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The Aglaspidid Arthropod Beckwithia from the Cambrian of Utah and Wisconsin
Stephen P. Hesselbo
Journal of Paleontology
Vol. 63, No. 5 (Sep., 1989), pp. 636-642
Published by: Paleontological Society
Stable URL: http://www.jstor.org/stable/1305623
Page Count: 7
You can always find the topics here!Topics: Arthropods, Paleontology, Geology, Appendages, Holotypes, Fossils, Fauna, Ammonoidea, Canyons, Edge effects
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New specimens of Beckwithia typa, from the upper Middle Cambrian of Utah, show that, contrary to previous descriptions, the animal had at least 10 tergites (possibly 12) and probably a tail-spine. There is no evidence for a fused tail-plate, the one character that made Beckwithia appear anomalous with respect to other aglaspidid arthropods. It did, however, differ from most other aglaspidids in having a single series of axial spines along the trunk, but this cannot be regarded as a basis for continued separation of Beckwithia into a monogeneric family. A possible relationship with Kodymirus vagans is suggested by the presence of axial spines, although there may have been significant differences in the nature of the ventral sclerites. Beckwithia? major from the Upper Cambrian of Wisconsin is known only from fragmentary specimens and no evidence of a fused tail-plate has been found. Beckwithia? daubikhensis from the Khanka Massif, Soviet Union, is unlikely to be a member of this genus; the single specimen on which the taxon was based may be a poorly preserved Khankaspis bazhanovi.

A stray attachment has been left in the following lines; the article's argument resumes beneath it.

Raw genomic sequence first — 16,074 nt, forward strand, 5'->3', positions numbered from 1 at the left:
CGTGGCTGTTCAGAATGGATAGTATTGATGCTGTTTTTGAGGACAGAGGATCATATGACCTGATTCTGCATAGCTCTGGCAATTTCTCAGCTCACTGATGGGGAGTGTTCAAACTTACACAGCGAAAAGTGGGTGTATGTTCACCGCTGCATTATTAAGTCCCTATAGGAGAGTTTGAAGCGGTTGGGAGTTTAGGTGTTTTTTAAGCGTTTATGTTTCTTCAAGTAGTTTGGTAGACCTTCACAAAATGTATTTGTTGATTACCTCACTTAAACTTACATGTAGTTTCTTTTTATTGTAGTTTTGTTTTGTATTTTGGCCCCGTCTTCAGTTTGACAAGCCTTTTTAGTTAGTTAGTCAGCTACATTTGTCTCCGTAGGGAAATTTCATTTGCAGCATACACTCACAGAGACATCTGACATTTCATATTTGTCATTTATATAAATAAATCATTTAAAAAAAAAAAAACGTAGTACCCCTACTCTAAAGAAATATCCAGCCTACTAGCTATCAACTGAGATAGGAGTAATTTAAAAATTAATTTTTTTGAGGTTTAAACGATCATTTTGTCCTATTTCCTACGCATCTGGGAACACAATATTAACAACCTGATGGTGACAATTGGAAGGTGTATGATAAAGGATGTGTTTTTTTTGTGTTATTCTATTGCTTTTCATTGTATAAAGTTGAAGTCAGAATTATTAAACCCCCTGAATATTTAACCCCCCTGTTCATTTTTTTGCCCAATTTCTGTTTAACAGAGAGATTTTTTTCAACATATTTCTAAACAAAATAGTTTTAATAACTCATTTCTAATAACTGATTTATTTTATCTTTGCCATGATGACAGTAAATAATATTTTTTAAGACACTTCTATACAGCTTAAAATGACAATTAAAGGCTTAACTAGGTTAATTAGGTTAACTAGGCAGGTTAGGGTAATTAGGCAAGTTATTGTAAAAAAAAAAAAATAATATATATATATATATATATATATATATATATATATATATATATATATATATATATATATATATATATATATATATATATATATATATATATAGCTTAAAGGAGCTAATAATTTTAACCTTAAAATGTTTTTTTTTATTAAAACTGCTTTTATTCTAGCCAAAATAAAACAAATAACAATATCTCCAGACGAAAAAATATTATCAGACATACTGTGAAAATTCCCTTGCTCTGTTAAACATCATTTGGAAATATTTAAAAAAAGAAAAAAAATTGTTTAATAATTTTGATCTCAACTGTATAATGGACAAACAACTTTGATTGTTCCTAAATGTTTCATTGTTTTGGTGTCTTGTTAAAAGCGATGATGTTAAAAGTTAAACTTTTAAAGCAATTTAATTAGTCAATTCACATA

Journal of Paleontology © 1989 Paleontological Society